Last week, a newspaper advertisement in Italy invited hostess/escorts to attend an anonymous hosted party, promising cash payments and gifts to attend. After about 200 women showed up and waited for about an hour, comedian-tyrant Colonel Gaddafi of Libya popped in, lectured for 45 minutes on Islam, gave each woman a copy of the Koran and his little Green Book that outlines his philosophy, and then the party was over. Apparently one woman accepted the invitation to travel to Libya to check out Islam, but most were reportedly offended by some of the mad colonel’s comments on Christianity. And of course, the reverse of what Gaddafi did — to preach Christianity in Libya — is outlawed.
The same week saw the publication of former US vice presidential candidate Sarah Palin publish a memoir that had this gem:
If any vegans came over for dinner, I could whip them up a salad, then explain my philosophy on being a carnivore: If God had not intended us to eat animals, how come He made them out of meat? … I love animals–right next to the mashed potatoes.
Avoiding all the obvious flaws in logic displayed there — people and babies are also animals; does Palin also eat her pet dogs and hampsters? etc., etc. — Sarah’s actual thoughts on this mirror my own, or as Roy of MutantFrog once said to me in a private discussion on vegetarianism, “but animals are so tasty!” But do I say this to my vegetarian and vegan friends? Certainly not using those words, no — besides winning a few cheap chuckles, that type of argument would not win anyone over.
As it happens, I believe a lot of outlandish things, and in the right situation won’t hesitate to advocate them. But I can’t even begin to imagine all the information I would have failed to learn if I’d followed the Gaddafi-Palin strategy of bull-in-China-shop-style preaching, regardless of the audience. When I sat at the dinner table of a Soviet-Afghan war veteran in Kazakhstan and heard his story of fighting, I did not chime in with my support for the US invasion of Afghanistan after he loudly criticized it. When I visit the homes of Buddhists in Japan, I don’t explain to them my philosophy on being Christian. Now living in a Muslim country, I’m doing all I can to learn about the theology and culture of the region, acting as an explorer and adventurer but certainly not as a missionary. Doing this broadens my horizons and improves me as a person, all while strengthening some of my core beliefs and values — as Kipling said, “What can one know of England he who only England knows?”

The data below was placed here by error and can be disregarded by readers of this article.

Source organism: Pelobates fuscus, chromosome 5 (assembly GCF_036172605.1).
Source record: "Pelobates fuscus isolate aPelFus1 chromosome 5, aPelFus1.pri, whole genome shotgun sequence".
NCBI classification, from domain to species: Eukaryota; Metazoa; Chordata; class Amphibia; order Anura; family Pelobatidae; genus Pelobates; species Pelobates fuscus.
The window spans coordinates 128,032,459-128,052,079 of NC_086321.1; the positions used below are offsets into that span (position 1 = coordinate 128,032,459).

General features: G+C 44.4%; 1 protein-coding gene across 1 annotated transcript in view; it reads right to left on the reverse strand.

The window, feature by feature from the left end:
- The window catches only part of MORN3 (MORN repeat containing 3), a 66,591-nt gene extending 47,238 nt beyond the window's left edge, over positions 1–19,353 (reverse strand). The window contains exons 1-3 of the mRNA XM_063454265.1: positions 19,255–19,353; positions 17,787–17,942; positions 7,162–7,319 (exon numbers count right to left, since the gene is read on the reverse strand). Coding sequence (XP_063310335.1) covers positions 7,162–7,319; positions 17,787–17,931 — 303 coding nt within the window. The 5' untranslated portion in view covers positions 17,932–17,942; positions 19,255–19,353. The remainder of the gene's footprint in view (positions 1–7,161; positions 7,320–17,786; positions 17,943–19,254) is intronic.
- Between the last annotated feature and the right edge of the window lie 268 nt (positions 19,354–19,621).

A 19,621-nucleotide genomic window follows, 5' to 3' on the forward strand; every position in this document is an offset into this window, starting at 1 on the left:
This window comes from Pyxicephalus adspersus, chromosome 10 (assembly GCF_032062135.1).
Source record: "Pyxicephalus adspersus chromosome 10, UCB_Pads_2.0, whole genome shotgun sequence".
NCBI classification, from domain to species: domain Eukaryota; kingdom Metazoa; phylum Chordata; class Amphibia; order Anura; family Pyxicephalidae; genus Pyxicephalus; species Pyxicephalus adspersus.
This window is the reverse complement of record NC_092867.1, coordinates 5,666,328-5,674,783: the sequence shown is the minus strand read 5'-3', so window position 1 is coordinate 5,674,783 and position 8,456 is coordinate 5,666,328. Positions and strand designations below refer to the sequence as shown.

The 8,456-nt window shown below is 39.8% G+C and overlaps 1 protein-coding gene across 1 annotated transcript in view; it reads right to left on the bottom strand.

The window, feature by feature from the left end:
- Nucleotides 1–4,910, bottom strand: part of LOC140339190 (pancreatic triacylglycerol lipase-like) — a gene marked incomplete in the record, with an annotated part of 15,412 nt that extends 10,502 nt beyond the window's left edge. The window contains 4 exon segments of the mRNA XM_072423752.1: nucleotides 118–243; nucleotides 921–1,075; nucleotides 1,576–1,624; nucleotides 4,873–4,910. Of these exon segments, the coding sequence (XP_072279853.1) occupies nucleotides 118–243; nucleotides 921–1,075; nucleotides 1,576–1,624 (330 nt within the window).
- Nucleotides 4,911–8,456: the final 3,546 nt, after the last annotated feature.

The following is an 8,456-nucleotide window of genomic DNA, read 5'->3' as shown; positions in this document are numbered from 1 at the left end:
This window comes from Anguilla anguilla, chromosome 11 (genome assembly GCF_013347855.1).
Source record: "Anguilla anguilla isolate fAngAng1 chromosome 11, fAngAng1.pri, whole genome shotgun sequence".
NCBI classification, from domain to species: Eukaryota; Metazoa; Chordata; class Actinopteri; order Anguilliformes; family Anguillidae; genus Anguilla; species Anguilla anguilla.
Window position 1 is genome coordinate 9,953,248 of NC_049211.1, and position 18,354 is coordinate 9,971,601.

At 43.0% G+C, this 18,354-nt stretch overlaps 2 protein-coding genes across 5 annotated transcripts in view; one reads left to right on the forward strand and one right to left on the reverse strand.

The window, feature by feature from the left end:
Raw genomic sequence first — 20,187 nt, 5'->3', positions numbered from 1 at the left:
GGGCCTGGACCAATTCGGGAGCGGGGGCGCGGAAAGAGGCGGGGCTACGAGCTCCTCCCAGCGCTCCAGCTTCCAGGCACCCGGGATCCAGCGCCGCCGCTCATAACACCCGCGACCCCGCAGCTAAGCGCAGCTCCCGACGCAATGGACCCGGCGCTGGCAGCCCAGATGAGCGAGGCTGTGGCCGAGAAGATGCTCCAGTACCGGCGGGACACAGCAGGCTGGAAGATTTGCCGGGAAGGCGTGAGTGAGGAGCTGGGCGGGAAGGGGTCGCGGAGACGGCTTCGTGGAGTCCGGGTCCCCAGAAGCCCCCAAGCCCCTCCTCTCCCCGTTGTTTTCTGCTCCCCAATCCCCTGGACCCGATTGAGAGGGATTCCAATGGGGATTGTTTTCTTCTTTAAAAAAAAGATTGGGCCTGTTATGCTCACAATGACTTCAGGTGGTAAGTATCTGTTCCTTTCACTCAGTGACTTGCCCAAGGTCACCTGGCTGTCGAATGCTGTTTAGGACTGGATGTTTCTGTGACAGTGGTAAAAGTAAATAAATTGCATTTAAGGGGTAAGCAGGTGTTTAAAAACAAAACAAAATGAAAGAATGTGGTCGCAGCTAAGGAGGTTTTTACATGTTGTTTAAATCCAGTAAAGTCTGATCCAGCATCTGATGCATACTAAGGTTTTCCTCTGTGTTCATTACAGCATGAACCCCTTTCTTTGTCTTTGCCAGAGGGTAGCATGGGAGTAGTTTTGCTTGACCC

Rational arguments, reason, even emotional appeal can be effective in promoting your viewpoints, but what do Gaddafi and Palin think they’re doing with their methods of promoting their views besides alienating people and impressing upon them their own chauvinism and lack of class? I think the ratio of success would be pretty close to what Gaddafi experienced — one person out of 200 showed some interest, while most of the rest are indifferent or angry.